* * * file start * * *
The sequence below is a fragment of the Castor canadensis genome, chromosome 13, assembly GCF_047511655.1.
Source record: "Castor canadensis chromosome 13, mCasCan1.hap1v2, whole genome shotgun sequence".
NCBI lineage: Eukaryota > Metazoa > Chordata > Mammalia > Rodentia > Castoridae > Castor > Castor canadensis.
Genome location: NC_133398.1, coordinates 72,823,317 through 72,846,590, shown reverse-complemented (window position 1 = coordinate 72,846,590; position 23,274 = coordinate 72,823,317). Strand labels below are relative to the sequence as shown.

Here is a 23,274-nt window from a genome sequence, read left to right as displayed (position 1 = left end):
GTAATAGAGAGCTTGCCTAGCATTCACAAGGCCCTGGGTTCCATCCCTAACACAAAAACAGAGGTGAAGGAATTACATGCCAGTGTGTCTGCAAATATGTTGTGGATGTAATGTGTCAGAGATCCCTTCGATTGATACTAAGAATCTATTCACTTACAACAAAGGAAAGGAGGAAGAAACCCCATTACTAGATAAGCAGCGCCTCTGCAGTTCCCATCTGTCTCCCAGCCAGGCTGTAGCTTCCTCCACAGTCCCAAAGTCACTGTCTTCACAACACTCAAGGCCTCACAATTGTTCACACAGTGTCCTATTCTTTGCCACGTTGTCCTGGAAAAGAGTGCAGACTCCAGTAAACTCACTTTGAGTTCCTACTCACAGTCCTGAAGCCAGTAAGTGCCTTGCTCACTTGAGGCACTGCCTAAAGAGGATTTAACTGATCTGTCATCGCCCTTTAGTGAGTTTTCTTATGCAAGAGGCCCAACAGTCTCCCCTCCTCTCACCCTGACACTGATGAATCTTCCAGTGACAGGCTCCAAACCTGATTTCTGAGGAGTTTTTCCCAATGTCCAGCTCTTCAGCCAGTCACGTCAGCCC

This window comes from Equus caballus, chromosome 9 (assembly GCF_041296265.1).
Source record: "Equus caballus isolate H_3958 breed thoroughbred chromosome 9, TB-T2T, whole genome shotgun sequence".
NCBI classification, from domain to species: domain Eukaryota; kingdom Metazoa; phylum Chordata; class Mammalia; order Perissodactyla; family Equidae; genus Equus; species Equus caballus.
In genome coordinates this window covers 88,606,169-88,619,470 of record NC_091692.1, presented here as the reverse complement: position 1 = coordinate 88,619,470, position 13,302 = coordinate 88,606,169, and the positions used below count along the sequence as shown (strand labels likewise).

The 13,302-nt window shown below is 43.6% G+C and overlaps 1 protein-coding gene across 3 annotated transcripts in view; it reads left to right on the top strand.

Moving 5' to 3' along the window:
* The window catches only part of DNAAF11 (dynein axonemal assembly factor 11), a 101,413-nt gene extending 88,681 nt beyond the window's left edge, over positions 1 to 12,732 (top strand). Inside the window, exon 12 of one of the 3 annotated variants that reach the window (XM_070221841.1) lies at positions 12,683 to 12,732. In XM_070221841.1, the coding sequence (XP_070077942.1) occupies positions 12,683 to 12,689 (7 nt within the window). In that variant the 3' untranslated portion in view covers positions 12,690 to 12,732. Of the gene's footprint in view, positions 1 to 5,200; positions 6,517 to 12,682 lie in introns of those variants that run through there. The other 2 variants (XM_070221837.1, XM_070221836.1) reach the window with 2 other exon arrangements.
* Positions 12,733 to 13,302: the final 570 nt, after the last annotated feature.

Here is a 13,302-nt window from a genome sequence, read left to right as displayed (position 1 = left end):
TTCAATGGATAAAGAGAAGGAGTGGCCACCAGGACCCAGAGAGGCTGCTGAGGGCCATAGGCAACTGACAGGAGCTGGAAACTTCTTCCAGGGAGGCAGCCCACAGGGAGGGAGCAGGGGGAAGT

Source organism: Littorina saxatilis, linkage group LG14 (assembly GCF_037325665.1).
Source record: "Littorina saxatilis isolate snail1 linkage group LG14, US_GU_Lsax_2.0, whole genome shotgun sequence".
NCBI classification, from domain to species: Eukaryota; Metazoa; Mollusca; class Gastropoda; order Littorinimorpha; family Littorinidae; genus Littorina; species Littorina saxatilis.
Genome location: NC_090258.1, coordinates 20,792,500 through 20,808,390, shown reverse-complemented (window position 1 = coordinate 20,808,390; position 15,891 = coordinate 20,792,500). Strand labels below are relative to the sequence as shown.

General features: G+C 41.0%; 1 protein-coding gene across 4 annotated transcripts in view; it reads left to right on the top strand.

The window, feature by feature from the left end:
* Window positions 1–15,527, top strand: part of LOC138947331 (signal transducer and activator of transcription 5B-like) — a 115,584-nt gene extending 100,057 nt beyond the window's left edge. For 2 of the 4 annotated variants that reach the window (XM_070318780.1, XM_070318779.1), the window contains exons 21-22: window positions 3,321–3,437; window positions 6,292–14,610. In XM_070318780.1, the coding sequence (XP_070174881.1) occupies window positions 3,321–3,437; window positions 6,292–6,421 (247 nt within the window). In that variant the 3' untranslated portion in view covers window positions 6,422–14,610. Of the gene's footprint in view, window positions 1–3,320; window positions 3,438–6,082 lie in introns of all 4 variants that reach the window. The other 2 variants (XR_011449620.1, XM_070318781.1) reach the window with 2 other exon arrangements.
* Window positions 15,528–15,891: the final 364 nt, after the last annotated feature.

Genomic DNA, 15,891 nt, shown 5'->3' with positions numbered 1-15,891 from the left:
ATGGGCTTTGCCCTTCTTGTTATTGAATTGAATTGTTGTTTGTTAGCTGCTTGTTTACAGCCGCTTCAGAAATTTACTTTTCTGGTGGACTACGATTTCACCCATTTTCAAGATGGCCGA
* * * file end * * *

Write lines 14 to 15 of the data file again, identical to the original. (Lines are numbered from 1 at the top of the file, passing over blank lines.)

* Positions 12,733 to 13,302: the final 570 nt, after the last annotated feature.

Here is a 13,302-nt window from a genome sequence, read left to right as displayed (position 1 = left end):